Review: Global Politics Workshop 2018 in Ukraine
On 27th and 28th of April two workshops with the topics “Framing Strategies for the Conflict in (Eastern) Ukraine” and “The Minsk Process: Taking Stock” took place at the Ukrainian Catholic University in Lwiw, Ukraine. We welcomed renowned experts and had interesting and productive panels, which invite all participants to further discussions.
News from May 15, 2018
This year’s workshop addressed the role of academia in dealing with and, more important, in moderating conflicts.
On 27th our workshops topic was “The Minsk Process: Taking Stock”, we talked with Alexander Hug, Dr. Hanna Shelest and Dr. Andreas Wittkowsky about the situation in Eastern Ukraine
In the context of the main topic “What Academia can Contribute to Moderating Conflicts”, the panel added to our understanding about the main impediments for solving the territorial, political, and cultural issues in Eastern Ukraine. This includes to a careful analysis of the situation of the so called Minsk Process. Our distinguished experts addressed this issue from different conceptual and practical positions.
Alexander Hug is currently serving as the Principal Deputy Chief Monitor of the OSCE Special Monitoring Mission to Ukraine. Before his appointment to the OSCE SMM to Ukraine, Alexander Hug was a Section Head and a Senior Adviser to the OSCE High Commissioner on National Minorities. Hug has also worked for the OSCE Mission in Kosovo, the Temporary International Presence in Hebron, and the EU Rule of Law Mission in Kosovo (EULEX).
Dr. Hanna Shelest is currently the Co-Editor-in-Chief of Ukraine Analytica. She is also a Member of the Board at the Foreign Policy Council “Ukrainian Prism” and Head of the Board of the NGO “Promotion of Intercultural Cooperation”. Prior to this, she had served for more than 10 years as a Senior Researcher at the National Institute for Strategic Studies under the President of the Ukraine, Odessa Branch. Her main research interests are conflicts resolution, security and cooperation, especially in the Wider Black Sea region and the Middle East, and foreign policy of Ukraine.
Dr. Andreas Wittkowsky is Head of the Peace and Security Project at the Center for International Peace Operations (ZIF) in Berlin. From 2001-2008 he worked in various functions for the Economic Reconstruction Pillar of the United Nations Interim Administration Mission in Kosovo. He served as the Pillar’s Deputy Head from 2006-2008, after having established and managed the mission’s Economic Policy Office. Dr. Wittkowsky was the Director of the German Association of East European Studies (DGO) from 2008-2010 and a research fellow at the German Development Institute (DIE) from 1997-2001.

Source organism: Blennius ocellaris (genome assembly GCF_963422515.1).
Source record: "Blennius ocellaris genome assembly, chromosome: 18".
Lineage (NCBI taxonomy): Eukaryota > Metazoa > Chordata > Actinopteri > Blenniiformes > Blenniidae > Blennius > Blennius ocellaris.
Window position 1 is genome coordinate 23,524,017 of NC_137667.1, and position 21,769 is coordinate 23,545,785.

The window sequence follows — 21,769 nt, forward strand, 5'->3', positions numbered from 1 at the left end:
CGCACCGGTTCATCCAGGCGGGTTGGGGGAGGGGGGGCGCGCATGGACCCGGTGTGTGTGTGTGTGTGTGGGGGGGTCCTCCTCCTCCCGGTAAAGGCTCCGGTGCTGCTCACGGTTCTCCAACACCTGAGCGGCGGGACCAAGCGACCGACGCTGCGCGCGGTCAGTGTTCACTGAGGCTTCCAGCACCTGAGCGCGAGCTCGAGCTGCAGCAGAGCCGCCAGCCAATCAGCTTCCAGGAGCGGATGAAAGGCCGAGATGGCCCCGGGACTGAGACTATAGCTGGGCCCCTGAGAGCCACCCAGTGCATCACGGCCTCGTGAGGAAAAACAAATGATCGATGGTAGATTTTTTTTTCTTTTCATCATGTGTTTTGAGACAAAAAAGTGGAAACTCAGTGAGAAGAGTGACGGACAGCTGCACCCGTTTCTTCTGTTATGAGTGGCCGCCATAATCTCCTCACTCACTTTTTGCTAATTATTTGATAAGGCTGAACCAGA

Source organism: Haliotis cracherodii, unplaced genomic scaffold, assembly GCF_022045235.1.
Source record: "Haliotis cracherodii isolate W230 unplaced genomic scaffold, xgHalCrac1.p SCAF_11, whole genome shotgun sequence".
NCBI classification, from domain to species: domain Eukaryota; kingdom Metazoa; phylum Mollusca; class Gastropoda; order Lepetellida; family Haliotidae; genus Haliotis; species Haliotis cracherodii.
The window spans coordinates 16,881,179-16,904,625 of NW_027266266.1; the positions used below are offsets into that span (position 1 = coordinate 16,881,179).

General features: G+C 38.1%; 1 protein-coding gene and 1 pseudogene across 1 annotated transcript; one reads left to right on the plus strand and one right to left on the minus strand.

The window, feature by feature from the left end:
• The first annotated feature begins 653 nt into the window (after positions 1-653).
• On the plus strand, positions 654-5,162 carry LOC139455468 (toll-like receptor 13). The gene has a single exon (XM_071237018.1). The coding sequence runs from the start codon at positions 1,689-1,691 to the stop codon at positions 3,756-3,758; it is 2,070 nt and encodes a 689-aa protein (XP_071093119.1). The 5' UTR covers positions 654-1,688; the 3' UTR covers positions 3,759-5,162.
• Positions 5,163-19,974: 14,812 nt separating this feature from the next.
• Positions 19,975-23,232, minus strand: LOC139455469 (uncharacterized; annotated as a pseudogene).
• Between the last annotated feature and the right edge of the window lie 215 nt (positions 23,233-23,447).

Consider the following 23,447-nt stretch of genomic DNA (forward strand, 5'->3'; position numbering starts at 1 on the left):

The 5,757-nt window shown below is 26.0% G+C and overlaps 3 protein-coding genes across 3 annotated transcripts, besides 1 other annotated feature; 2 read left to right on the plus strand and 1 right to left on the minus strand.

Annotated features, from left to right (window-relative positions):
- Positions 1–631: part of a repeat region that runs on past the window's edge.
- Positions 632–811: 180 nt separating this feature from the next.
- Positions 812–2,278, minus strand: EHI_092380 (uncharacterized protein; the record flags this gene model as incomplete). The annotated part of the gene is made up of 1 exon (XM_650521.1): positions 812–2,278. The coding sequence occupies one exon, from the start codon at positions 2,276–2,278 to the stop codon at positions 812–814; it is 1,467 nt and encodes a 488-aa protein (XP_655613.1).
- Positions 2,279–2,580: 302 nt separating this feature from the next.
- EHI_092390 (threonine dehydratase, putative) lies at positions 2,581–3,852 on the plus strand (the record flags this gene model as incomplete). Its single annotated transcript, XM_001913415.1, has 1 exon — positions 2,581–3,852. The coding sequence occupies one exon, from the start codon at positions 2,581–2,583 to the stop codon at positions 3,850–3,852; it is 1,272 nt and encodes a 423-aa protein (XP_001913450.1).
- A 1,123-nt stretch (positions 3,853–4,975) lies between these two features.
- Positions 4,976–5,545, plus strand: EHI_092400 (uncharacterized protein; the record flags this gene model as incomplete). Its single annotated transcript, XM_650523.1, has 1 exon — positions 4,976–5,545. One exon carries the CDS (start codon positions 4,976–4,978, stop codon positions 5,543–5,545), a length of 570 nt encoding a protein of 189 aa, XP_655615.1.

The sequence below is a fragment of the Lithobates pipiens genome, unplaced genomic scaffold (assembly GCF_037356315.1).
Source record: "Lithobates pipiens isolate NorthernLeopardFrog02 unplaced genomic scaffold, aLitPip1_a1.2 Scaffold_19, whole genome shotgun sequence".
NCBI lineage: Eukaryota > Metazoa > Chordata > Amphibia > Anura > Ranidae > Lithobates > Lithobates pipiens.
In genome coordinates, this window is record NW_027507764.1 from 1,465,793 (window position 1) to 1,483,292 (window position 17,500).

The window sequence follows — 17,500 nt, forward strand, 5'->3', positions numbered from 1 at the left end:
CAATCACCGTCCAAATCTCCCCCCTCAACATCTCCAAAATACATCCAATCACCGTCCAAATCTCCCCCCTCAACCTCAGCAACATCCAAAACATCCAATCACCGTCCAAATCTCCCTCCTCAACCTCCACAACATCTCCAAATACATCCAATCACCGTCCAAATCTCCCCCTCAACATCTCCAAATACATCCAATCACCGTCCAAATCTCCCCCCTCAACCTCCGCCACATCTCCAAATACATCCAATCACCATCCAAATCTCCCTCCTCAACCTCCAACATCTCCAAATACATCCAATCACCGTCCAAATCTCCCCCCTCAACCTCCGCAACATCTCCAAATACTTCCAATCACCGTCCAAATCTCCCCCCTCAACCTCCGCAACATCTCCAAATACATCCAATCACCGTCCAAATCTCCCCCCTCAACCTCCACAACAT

The second workshop “Framing Strategies for the Conflict in (Eastern) Ukraine” came off on 28th April. As our experts we invited Petro Burkovskyi and Dr. Gulnaz Sharafutdinova, who made an impression on their diverse and profound knowledge.
As we have learned in the last decades, conflicts may be addressed for their material substance, but certainly also regarding how they are framed by different interest groups and stakeholders. Framings may be text based or may be tied to visuals. They may be embedded in historical memes or in ideational narratives. This workshop aims at presenting and deconstructing some of the most relevant frames and how they are related to and impacting on this particular conflict.
Petro Burkovskyi is the Head of the Department of Political System Development at the National Institute for Strategic Studies and has been on civil service since 2005. He is alumnus of the George C. Marshall European Center for Security Studies (2007) and also completed a defense management course at Cranfield University, Defense Academy of UK (2015). His areas of expertise include history, comparative analysis, constitutional law, decision-making processes, security policy, energy policy and international relations.
Dr. Gulnaz Sharafutdinova joined King’s Russia Institute as Senior Lecturer in September 2013. Previously she worked at Miami University (Ohio), where she was an associate professor of political science and international studies and an associate of the Havighurst Center for Russian and Post-Soviet Studies. Her book “Political Consequences of Crony Capitalism inside Russia” is among the most careful studies of the mechanism through which informal practices of economic power have shaped contemporary Russia.
We thank all experts and participants for their interesting and remarkable input and are looking forward to the next workshops.